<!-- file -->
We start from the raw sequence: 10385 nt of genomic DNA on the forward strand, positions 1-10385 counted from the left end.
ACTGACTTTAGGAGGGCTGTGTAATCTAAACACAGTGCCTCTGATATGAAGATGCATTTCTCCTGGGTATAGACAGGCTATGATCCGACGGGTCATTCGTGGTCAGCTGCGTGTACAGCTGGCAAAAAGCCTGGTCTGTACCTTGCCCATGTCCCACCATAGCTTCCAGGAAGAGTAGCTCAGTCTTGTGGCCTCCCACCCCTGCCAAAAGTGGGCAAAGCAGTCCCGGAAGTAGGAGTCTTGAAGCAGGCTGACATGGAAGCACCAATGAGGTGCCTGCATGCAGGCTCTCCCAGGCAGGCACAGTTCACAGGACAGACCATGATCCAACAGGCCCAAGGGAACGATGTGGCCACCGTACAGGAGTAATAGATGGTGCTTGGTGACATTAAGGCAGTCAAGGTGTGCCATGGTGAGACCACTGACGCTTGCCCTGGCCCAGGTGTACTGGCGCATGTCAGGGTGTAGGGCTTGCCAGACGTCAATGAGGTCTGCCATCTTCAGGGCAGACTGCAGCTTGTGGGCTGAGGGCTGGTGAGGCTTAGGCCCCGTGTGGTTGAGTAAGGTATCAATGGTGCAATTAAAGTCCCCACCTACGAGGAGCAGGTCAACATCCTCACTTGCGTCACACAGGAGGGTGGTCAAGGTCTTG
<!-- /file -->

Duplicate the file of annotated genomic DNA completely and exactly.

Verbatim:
We start from the raw sequence: 10385 nt of genomic DNA on the forward strand, positions 1-10385 counted from the left end.
ACTGACTTTAGGAGGGCTGTGTAATCTAAACACAGTGCCTCTGATATGAAGATGCATTTCTCCTGGGTATAGACAGGCTATGATCCGACGGGTCATTCGTGGTCAGCTGCGTGTACAGCTGGCAAAAAGCCTGGTCTGTACCTTGCCCATGTCCCACCATAGCTTCCAGGAAGAGTAGCTCAGTCTTGTGGCCTCCCACCCCTGCCAAAAGTGGGCAAAGCAGTCCCGGAAGTAGGAGTCTTGAAGCAGGCTGACATGGAAGCACCAATGAGGTGCCTGCATGCAGGCTCTCCCAGGCAGGCACAGTTCACAGGACAGACCATGATCCAACAGGCCCAAGGGAACGATGTGGCCACCGTACAGGAGTAATAGATGGTGCTTGGTGACATTAAGGCAGTCAAGGTGTGCCATGGTGAGACCACTGACGCTTGCCCTGGCCCAGGTGTACTGGCGCATGTCAGGGTGTAGGGCTTGCCAGACGTCAATGAGGTCTGCCATCTTCAGGGCAGACTGCAGCTTGTGGGCTGAGGGCTGGTGAGGCTTAGGCCCCGTGTGGTTGAGTAAGGTATCAATGGTGCAATTAAAGTCCCCACCTACGAGGAGCAGGTCAACATCCTCACTTGCGTCACACAGGAGGGTGGTCAAGGTCTTG